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FOUR THOUSAND PRISONERS IN A DAY The advance on Ypres in October, 1917, under General Haig captured German positions on a six-mile front and took 4446 prisoners

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Modern warfare isn't entirely machine-made yet. Here, for instance, are some dogs of warsetting out to save the wounded

Bain

C i nderud & lnder cood In the trenches are Liason" dogs, to carry important messages. And pigeons have proved more trustworthy than wireless

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Central News
The camel, Kipling's "hairy, scairy oont,has his share in this war, too_in this case pumping water for the Tommies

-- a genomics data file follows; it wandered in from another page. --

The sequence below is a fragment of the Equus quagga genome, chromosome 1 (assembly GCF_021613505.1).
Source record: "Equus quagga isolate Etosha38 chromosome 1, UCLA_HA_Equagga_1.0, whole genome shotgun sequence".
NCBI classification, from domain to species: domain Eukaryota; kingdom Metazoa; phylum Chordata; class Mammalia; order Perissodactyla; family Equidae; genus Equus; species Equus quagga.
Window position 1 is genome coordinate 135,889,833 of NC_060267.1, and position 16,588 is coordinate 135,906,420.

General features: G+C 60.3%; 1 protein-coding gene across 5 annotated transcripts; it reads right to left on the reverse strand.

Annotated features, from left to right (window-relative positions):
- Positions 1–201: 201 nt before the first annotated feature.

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BAYONETS, BRUSHES AND

BOMBS There are various and sundry phases of bayonet practise. The one below is a little less exciting, perhaps, than jabbing straw Germans but it develops accuracy and a quick eye. The man who holds the ring thru which the bayonet is thrust has a not altogether enviable job. If you ever went to boarding school you will be sorry for the men on the rightthey are getting their kits ready for inspection. The soldiers will tell you that it is a much smaller misdemeanor to lose a leg or an arm than it is to lose even one small portion of your kit. And it must not only be all there but all in perfect condition. The army has an incentive to neatness, however. A bit of rust on a gun or a mislaid gas mask may be a matter of really vital importance

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